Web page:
The suggestion is one of four measures the Canada West Foundation, a Calgary-based think-tank, hopes to see addressed when the provincial government tables its budget Wednesday.
"The province has had huge booms in revenues from potash or from oil in the past, but the problem is that the opposite also happens," foundation senior economist Michael Holden said Monday.
Falling oil revenues have already put a squeeze on Alberta.
The Alberta government delivered a budget March 7 that anticipates a $2-billion deficit on revenues of $38.6 billion.
"In Saskatchewan's case, over the last five years on average about 26 per cent of the province's revenues comes from oil, potash and other resource related revenues," he said.
"Those can fluctuate dramatically from one year to the next and makes it very difficult for a province to plan for the long term or to balance the budget if such a significant portion of its revenue base fluctuates so wildly from one year to the next."
Holden said based on third-quarter results, Saskatchewan's resource revenues will come in $563 million lower than expected in the current budget and the government will have a difficult time making that money up.
Alberta has blamed its financial difficulties on the fact it is getting less for its oilsands bitumen than the North American benchmark for oil, West Texas Intermediate. That has knocked $6 billion off what Alberta had hoped to take in.
The Canada West Foundation said Saskatchewan's crude oil revenues will be hit by the same price differentials that punished Alberta's bottom line.
However, the foundation also said the potash industry makes Saskatchewan's economy somewhat more diversified.
"The fact that the province has this shortfall in resource revenues to deal with this year is obviously an important issue," said Holden.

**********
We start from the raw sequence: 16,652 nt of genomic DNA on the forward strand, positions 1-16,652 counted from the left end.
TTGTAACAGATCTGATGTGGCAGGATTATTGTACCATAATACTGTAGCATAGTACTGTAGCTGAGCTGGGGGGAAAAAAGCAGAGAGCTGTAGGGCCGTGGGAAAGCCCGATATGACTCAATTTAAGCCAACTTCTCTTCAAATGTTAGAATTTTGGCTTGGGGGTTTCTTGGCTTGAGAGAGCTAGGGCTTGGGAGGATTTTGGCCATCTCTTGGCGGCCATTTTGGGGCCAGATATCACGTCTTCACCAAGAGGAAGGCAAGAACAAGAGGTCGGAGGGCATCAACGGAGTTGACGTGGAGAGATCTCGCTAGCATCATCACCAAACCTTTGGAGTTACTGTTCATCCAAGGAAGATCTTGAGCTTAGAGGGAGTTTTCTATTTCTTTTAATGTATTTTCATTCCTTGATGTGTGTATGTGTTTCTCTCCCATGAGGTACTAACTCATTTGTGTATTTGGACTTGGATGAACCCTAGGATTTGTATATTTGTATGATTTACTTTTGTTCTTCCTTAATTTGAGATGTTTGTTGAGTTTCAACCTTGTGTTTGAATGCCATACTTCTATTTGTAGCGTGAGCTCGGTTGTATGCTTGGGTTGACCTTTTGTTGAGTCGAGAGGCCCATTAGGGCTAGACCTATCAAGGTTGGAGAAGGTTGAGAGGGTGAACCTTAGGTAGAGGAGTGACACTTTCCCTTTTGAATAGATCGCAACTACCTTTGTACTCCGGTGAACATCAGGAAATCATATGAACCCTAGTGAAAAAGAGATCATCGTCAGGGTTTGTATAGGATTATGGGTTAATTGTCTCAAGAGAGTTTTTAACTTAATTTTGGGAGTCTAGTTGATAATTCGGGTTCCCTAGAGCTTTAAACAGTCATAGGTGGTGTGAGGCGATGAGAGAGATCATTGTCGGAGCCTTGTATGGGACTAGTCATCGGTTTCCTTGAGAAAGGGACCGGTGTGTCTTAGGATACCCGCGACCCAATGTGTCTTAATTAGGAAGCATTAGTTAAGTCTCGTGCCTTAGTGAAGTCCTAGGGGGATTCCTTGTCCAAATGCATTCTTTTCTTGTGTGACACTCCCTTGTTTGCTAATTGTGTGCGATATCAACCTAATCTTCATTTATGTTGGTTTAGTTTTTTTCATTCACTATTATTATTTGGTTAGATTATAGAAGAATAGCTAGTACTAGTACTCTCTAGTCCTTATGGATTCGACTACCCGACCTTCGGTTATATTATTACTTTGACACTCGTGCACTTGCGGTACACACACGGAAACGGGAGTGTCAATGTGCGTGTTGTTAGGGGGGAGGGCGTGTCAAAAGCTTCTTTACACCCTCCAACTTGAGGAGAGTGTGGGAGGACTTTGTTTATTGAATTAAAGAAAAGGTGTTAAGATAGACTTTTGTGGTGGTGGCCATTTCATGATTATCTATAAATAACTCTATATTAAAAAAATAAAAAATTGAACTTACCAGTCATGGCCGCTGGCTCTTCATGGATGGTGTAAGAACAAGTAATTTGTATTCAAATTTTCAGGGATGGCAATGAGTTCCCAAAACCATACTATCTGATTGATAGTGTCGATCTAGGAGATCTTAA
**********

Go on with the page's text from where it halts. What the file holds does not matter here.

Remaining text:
"We're looking to see how they're going to address that type of issue in the long term."
Premier Brad Wall unveiled a long-term growth plan last October that talks about saving money from non-renewable resources after the debt is fully paid.
But Holden said the foundation would love to see a plan in the budget to begin saving that revenue even before Saskatchewan is debt-free.
Saskatchewan Finance Minister Ken Krawetz suggested the province won't stop using resource revenue to keep its books in the black.
"Clearly the non-renewable resource sector contributes a significant amount of monies to the treasury. It has the been the practice of many, many years that that amount is used to balance a budget and that pattern will continue," Krawetz said.
"Maybe we'd have to look into the future as to changing that percentage."
Krawetz said if the government eliminated non-renewable resource sector from general revenue, it would have to find that money somewhere else.
"So you would either be applying significant taxes or you'd be reducing the programs that you already have."
The foundation also wants to see specific plans in the budget to invest in export-related infrastructure, reform taxes to improve business competitiveness and tackle a labour shortage.
It says labour shortages are the single largest factor limiting economic growth in Saskatchewan.
"We've also suggested improving aboriginal engagement in the workforce," Holden said.
"There are a lot of opportunities in that area, that the aboriginal population is younger and faster growing than the rest of Saskatchewan and there's a lot of untapped potential there."
Also on HuffPost